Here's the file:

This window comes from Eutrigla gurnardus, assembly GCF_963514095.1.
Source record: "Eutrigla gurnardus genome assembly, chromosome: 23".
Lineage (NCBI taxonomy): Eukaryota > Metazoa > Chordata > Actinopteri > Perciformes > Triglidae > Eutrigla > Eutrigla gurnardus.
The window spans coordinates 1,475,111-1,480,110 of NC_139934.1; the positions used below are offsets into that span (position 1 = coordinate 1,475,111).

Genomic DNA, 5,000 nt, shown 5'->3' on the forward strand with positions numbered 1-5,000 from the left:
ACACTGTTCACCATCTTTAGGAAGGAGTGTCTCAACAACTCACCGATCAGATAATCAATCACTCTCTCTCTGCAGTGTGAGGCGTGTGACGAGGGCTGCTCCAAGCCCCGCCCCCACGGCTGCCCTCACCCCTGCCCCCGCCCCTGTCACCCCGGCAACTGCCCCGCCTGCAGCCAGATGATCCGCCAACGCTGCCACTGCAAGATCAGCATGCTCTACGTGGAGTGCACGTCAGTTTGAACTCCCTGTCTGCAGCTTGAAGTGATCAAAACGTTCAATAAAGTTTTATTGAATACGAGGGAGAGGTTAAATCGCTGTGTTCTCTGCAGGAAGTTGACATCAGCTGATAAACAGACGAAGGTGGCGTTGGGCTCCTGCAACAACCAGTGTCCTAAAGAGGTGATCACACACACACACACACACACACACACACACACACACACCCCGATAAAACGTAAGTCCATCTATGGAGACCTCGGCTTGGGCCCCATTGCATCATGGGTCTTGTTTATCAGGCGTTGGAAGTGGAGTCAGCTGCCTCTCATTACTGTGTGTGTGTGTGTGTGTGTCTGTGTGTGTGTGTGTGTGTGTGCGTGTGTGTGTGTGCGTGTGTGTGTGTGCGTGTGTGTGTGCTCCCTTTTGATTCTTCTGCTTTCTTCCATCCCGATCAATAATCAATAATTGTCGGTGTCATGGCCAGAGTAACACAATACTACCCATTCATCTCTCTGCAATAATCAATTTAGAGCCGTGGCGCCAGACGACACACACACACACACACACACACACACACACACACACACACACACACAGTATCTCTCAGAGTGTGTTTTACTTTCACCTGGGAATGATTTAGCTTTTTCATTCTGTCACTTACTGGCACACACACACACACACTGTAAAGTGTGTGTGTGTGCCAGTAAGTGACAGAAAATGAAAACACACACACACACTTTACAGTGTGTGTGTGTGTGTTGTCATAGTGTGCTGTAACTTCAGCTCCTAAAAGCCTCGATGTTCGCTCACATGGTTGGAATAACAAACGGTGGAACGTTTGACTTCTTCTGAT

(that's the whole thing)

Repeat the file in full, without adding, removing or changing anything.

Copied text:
This window comes from Eutrigla gurnardus, assembly GCF_963514095.1.
Source record: "Eutrigla gurnardus genome assembly, chromosome: 23".
Lineage (NCBI taxonomy): Eukaryota > Metazoa > Chordata > Actinopteri > Perciformes > Triglidae > Eutrigla > Eutrigla gurnardus.
The window spans coordinates 1,475,111-1,480,110 of NC_139934.1; the positions used below are offsets into that span (position 1 = coordinate 1,475,111).

Genomic DNA, 5,000 nt, shown 5'->3' on the forward strand with positions numbered 1-5,000 from the left:
ACACTGTTCACCATCTTTAGGAAGGAGTGTCTCAACAACTCACCGATCAGATAATCAATCACTCTCTCTCTGCAGTGTGAGGCGTGTGACGAGGGCTGCTCCAAGCCCCGCCCCCACGGCTGCCCTCACCCCTGCCCCCGCCCCTGTCACCCCGGCAACTGCCCCGCCTGCAGCCAGATGATCCGCCAACGCTGCCACTGCAAGATCAGCATGCTCTACGTGGAGTGCACGTCAGTTTGAACTCCCTGTCTGCAGCTTGAAGTGATCAAAACGTTCAATAAAGTTTTATTGAATACGAGGGAGAGGTTAAATCGCTGTGTTCTCTGCAGGAAGTTGACATCAGCTGATAAACAGACGAAGGTGGCGTTGGGCTCCTGCAACAACCAGTGTCCTAAAGAGGTGATCACACACACACACACACACACACACACACACACACACACCCCGATAAAACGTAAGTCCATCTATGGAGACCTCGGCTTGGGCCCCATTGCATCATGGGTCTTGTTTATCAGGCGTTGGAAGTGGAGTCAGCTGCCTCTCATTACTGTGTGTGTGTGTGTGTGTGTCTGTGTGTGTGTGTGTGTGTGTGCGTGTGTGTGTGTGCGTGTGTGTGTGTGCGTGTGTGTGTGCTCCCTTTTGATTCTTCTGCTTTCTTCCATCCCGATCAATAATCAATAATTGTCGGTGTCATGGCCAGAGTAACACAATACTACCCATTCATCTCTCTGCAATAATCAATTTAGAGCCGTGGCGCCAGACGACACACACACACACACACACACACACACACACACACACACACACACACAGTATCTCTCAGAGTGTGTTTTACTTTCACCTGGGAATGATTTAGCTTTTTCATTCTGTCACTTACTGGCACACACACACACACACTGTAAAGTGTGTGTGTGTGCCAGTAAGTGACAGAAAATGAAAACACACACACACACTTTACAGTGTGTGTGTGTGTGTTGTCATAGTGTGCTGTAACTTCAGCTCCTAAAAGCCTCGATGTTCGCTCACATGGTTGGAATAACAAACGGTGGAACGTTTGACTTCTTCTGAT